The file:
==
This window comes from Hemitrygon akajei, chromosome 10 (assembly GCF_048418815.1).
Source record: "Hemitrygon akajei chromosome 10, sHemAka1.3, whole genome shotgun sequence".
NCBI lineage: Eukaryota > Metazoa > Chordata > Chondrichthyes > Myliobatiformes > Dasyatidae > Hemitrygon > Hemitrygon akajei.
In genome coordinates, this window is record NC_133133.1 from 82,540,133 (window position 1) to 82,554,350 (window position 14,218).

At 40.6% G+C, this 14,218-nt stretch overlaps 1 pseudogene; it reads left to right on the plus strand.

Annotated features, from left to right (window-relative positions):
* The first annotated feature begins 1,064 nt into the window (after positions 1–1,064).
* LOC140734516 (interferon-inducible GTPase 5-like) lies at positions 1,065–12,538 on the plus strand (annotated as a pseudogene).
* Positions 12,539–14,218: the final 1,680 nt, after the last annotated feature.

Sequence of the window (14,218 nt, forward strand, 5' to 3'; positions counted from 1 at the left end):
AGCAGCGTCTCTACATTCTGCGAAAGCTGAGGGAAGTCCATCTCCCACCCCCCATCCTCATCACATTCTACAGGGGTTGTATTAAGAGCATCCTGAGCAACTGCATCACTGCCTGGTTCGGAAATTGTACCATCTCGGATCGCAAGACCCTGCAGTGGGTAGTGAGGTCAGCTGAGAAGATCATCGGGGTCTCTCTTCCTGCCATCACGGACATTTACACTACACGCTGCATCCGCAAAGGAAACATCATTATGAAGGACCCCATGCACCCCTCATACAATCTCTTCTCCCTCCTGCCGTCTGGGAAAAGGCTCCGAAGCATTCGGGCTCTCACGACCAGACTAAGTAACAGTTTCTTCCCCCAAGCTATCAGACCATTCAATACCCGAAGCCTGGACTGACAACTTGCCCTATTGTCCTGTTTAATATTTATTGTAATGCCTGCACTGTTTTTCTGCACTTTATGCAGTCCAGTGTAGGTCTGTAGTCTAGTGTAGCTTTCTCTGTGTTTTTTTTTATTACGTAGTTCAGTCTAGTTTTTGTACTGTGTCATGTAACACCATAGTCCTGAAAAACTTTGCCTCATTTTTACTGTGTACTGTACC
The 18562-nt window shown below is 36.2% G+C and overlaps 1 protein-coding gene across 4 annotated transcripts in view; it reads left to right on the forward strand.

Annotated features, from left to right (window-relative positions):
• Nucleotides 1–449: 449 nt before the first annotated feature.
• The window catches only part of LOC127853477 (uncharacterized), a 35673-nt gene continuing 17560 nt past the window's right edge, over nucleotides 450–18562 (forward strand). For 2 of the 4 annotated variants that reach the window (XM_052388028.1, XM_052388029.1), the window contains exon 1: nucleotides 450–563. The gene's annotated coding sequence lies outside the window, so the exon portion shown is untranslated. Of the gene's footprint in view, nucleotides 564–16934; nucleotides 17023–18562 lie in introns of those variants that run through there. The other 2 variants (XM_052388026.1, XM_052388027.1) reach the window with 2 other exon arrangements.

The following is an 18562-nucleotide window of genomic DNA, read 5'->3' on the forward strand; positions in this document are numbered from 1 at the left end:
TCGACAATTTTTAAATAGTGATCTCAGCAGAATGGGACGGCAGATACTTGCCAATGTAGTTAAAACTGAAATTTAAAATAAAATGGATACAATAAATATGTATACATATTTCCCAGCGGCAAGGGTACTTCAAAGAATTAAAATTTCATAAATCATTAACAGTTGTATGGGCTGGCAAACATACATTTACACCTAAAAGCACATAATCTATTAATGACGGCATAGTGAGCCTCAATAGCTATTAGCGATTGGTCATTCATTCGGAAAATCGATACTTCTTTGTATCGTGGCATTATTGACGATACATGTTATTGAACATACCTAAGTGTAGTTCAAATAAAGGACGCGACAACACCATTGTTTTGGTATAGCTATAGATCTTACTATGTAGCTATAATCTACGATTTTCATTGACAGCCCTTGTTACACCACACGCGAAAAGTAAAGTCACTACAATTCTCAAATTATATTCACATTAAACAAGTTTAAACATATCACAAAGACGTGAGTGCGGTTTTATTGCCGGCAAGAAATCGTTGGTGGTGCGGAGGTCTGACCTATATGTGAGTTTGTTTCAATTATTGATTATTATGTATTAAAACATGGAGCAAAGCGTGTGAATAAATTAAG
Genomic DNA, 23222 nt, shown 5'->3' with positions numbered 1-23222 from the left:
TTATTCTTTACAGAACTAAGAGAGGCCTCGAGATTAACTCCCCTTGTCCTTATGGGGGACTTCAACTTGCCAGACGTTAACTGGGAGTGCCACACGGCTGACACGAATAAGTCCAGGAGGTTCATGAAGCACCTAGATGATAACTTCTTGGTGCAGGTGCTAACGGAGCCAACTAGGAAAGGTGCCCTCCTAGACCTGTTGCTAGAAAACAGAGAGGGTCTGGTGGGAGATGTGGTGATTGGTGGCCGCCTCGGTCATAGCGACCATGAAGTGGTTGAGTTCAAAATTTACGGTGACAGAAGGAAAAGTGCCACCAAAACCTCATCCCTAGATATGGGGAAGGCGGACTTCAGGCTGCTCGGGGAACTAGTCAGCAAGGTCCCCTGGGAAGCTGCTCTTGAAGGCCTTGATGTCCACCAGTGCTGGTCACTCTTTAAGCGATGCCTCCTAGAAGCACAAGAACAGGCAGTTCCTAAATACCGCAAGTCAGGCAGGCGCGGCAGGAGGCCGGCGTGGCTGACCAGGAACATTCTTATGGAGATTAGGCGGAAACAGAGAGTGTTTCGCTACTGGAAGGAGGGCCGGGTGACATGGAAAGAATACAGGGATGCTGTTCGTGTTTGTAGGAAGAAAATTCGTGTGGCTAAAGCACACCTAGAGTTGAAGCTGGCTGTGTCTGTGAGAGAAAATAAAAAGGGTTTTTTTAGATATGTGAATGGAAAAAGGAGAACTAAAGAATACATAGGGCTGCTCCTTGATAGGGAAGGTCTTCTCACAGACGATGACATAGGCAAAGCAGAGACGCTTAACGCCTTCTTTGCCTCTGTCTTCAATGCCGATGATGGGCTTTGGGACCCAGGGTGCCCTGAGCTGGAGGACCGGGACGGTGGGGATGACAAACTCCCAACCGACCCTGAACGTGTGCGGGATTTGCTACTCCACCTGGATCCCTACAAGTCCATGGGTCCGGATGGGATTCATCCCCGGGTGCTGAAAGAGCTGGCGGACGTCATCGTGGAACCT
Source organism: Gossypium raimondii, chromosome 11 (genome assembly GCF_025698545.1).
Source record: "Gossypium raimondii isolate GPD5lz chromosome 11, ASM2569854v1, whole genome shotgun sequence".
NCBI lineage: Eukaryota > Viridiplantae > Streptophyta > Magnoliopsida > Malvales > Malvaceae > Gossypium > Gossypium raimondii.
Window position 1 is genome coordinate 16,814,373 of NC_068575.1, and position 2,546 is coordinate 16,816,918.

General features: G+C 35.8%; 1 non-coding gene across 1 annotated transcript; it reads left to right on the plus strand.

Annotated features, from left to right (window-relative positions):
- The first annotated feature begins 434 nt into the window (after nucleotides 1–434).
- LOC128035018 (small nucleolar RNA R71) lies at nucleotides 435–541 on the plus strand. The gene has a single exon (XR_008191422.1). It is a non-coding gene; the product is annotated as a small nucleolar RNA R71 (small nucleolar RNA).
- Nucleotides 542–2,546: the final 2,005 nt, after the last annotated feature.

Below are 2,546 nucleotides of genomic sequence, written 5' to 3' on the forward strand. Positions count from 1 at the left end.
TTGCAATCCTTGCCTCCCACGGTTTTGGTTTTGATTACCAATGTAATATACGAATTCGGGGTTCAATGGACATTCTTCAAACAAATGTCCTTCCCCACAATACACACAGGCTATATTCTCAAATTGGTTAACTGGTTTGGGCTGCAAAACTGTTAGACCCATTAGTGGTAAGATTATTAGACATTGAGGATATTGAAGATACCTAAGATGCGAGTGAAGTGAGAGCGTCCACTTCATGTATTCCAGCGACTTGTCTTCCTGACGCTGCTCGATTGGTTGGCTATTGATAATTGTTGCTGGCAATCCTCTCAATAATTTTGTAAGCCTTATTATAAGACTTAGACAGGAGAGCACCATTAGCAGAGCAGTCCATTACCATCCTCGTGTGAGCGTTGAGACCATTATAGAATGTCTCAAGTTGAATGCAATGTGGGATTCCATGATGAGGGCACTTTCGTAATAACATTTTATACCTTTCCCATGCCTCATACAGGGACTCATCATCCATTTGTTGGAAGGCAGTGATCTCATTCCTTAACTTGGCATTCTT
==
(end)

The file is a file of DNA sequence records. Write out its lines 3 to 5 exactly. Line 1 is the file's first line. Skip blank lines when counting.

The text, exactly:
NCBI lineage: Eukaryota > Metazoa > Chordata > Chondrichthyes > Myliobatiformes > Dasyatidae > Hemitrygon > Hemitrygon akajei.
In genome coordinates, this window is record NC_133133.1 from 82,540,133 (window position 1) to 82,554,350 (window position 14,218).

At 40.6% G+C, this 14,218-nt stretch overlaps 1 pseudogene; it reads left to right on the plus strand.